48th Indian Infantry Brigade
|48th Infantry Brigade|
|Country||British India, India|
|Part of||7th Infantry Division|
|Engagements||Burma Campaign, Occupation of Goa, 1962 Sino-Indian War|
|Brigadier T R Henry
Colonel G L Blight
The 48th Infantry Brigade, was raised as the 48 Indian Infantry Brigade, in October 1941, at Secunderabad, India. After an initial tenure with 19th Indian Infantry Division, it was transfered to the 17th Indian Infantry Division. In World War II it participated in the Burma campaign and in April 1942 was attached to 1st Burma Division. After the war the brigade returned to India as an independent brigade, and was located at Dhond in August 1947. After India gained Independence in 1947, 48 Indian Infantry Brigade was re-designated as 48 Infantry Brigade. Since then 48 infantry brigade has seen action Goa in 1961, as part of 17 Infantry Division; in the 1962 War in Kameng Frontier Division, Arunachal Pradesh, as part of 4th Infantry Division; and in the 1971 war, as part of 7th Infantry Division. Since the 1970s, 48 Infantry Brigade has been located in Ferozpur, Punjab, as part of 7 Infantry Division.
World War II
During the war the following Units were under the Brigade:
- 1st Battalion, 3rd Gurkha Rifles October 1941 to June 1942
- 1st Battalion, 4th Gurkha Rifles October 1941 to March 1943
- 2nd Battalion, 5th Gurkha Rifles May 1943 to September 1944
- 1st Battalion, 7th Gurkha Rifles February to August 1945
- 1st Battalion, 10th Gurkha Rifles April 1942
- 5th Battalion, 17th Dogra Regiment February to March 1942
- 8th Battalion, Burma Rifles February 1942
- 3rd Battalion, Burma Rifles February 1942
- 1st Battalion, Cameronians (Scottish Rifles) March to April 1942
- 4th Battalion, 12th Frontier Force Regiment January to October 1943 and March 1944 and January to August 1945
- 9th Battalion, Border Regiment July 1943 to August 1944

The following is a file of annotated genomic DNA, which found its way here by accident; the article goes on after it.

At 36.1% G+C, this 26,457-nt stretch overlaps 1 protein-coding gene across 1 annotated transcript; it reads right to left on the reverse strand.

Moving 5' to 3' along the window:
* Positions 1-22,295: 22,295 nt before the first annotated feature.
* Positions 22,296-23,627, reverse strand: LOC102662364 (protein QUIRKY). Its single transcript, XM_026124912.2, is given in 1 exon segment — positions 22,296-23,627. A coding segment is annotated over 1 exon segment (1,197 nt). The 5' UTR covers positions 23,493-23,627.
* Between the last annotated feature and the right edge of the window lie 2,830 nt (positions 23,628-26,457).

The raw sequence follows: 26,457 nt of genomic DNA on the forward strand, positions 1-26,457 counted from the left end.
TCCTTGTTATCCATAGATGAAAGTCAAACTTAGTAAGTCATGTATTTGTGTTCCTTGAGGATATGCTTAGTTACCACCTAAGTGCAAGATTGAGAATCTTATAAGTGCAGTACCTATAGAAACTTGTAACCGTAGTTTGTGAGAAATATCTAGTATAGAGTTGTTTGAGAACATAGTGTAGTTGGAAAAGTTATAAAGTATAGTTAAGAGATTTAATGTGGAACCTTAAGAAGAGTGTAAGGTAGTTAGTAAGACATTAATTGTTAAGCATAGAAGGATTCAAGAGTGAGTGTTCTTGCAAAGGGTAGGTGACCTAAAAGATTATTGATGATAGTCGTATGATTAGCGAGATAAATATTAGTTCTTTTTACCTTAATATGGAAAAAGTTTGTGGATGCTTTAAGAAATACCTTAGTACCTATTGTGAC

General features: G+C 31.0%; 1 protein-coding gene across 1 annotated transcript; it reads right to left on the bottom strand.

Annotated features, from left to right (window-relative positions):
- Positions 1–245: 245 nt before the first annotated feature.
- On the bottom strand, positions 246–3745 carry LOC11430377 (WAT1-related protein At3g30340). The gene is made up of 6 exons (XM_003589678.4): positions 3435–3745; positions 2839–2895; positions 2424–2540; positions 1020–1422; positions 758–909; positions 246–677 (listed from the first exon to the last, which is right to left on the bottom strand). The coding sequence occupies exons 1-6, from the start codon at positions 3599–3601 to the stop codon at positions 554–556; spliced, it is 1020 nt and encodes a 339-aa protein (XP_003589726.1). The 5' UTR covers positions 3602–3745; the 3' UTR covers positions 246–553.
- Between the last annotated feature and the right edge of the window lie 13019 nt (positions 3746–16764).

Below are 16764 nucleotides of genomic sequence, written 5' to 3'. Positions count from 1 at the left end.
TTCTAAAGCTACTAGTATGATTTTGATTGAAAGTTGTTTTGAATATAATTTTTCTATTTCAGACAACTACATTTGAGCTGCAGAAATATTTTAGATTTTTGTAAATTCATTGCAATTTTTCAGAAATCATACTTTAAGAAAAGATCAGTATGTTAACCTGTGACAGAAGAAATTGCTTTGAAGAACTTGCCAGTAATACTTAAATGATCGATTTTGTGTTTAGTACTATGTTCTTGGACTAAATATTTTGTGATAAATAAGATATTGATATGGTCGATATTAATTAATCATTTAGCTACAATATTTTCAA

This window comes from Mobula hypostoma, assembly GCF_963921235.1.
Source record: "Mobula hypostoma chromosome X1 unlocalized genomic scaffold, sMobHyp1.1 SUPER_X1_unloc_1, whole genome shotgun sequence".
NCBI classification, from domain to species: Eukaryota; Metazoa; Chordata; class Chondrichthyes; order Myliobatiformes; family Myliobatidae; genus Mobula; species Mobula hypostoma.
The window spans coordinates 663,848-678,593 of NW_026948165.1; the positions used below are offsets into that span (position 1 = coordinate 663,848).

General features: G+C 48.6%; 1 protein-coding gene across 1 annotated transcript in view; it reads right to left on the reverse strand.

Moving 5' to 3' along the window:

- 1st Battalion, West Yorkshire Regiment August 1944 to August 1945 
Order of Battle
Following the Chinese offensive on 20 October 1962, the 48 Infantry Brigade was rushed from the plains to reinforce 4 Infantry Division (Dirang Dzong), defenses in Kameng. 4 Corps Commander was Lt General BM Kaul, and the GOC 4 Infantry Division was Major General Pathania. The following units served under the brigade during the war: 1st Battalion the Madras Regiment, 1 Sikh LI, 5 Guards, and troop 7 Cavalry( light tanks), 377 Field Company(engineers). On 19 November, just when the battle of Bomdila was unraveling, 3 Jammu & Kashmir Rifles (Lieutenant Colonel Gurdial Singh) and 22 Mountain Regiment, 6/8 Gorkha Rifles and 67 Brigade joined the brigade. The Brigade reached Bomdila without its full complement of weapons, equipment and men. Every thing was in short supply. There was just 50 rounds of 1st line ammunition for every rifle. The Brigade lacked supporting weapons, including according to its commander, "3" mortars, digging tools, barbed wire, mines, or even machetes to clear the jungle". The Commander of 48 Infantry Brigade was Gurbux Singh, who at the age of 94, recalling the battle of Bomdila, said like many veterans of that war, that "The war saw a failure of military and political leadership of the country. Our intelligence, too, was not very good... In any case I don't see why we are opening these old wounds. Why are we wallowing in our defeat. It was a bad show, we should forget it and move on".
- "48 Indian Brigade". Order of Battle. Retrieved 2009-10-23.
- Richard A. Renaldi and Ravi Rikhe, 'Indian Army Order of Battle,' Orbat.com for Tiger Lily Books: A division of General Data LLC, ISBN 978-0-9820541-7-8, 2011, p 161-168
- "48 Indian Brigade Units". Order of Battle. Retrieved 2009-10-23.
- Praval Major, K.C. (13 March 2011). "1962 War: The Chinese invasion - III". Indian Defence Review. Retrieved 17 October 2014.